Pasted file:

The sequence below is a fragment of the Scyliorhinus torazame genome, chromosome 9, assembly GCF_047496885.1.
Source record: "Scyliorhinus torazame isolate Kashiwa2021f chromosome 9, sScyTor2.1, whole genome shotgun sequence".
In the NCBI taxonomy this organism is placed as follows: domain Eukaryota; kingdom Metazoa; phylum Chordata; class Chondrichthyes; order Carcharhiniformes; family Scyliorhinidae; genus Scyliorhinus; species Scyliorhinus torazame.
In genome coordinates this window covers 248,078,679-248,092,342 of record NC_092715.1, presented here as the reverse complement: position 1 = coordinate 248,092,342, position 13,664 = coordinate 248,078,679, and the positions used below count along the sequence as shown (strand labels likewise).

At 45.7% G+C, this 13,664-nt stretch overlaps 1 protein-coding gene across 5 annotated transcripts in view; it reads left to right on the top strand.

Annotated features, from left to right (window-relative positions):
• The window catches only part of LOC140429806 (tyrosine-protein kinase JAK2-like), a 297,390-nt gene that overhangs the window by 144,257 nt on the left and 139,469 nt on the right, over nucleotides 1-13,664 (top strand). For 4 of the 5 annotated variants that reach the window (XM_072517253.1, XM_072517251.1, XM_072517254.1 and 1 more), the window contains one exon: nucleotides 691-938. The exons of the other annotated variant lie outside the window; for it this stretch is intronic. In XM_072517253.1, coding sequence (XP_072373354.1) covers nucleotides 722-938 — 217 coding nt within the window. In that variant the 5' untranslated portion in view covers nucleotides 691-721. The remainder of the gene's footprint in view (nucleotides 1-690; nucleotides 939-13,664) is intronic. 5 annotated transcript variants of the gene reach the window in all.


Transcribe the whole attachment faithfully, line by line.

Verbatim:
The sequence below is a fragment of the Scyliorhinus torazame genome, chromosome 9, assembly GCF_047496885.1.
Source record: "Scyliorhinus torazame isolate Kashiwa2021f chromosome 9, sScyTor2.1, whole genome shotgun sequence".
In the NCBI taxonomy this organism is placed as follows: domain Eukaryota; kingdom Metazoa; phylum Chordata; class Chondrichthyes; order Carcharhiniformes; family Scyliorhinidae; genus Scyliorhinus; species Scyliorhinus torazame.
In genome coordinates this window covers 248,078,679-248,092,342 of record NC_092715.1, presented here as the reverse complement: position 1 = coordinate 248,092,342, position 13,664 = coordinate 248,078,679, and the positions used below count along the sequence as shown (strand labels likewise).

At 45.7% G+C, this 13,664-nt stretch overlaps 1 protein-coding gene across 5 annotated transcripts in view; it reads left to right on the top strand.

Annotated features, from left to right (window-relative positions):
• The window catches only part of LOC140429806 (tyrosine-protein kinase JAK2-like), a 297,390-nt gene that overhangs the window by 144,257 nt on the left and 139,469 nt on the right, over nucleotides 1-13,664 (top strand). For 4 of the 5 annotated variants that reach the window (XM_072517253.1, XM_072517251.1, XM_072517254.1 and 1 more), the window contains one exon: nucleotides 691-938. The exons of the other annotated variant lie outside the window; for it this stretch is intronic. In XM_072517253.1, coding sequence (XP_072373354.1) covers nucleotides 722-938 — 217 coding nt within the window. In that variant the 5' untranslated portion in view covers nucleotides 691-721. The remainder of the gene's footprint in view (nucleotides 1-690; nucleotides 939-13,664) is intronic. 5 annotated transcript variants of the gene reach the window in all.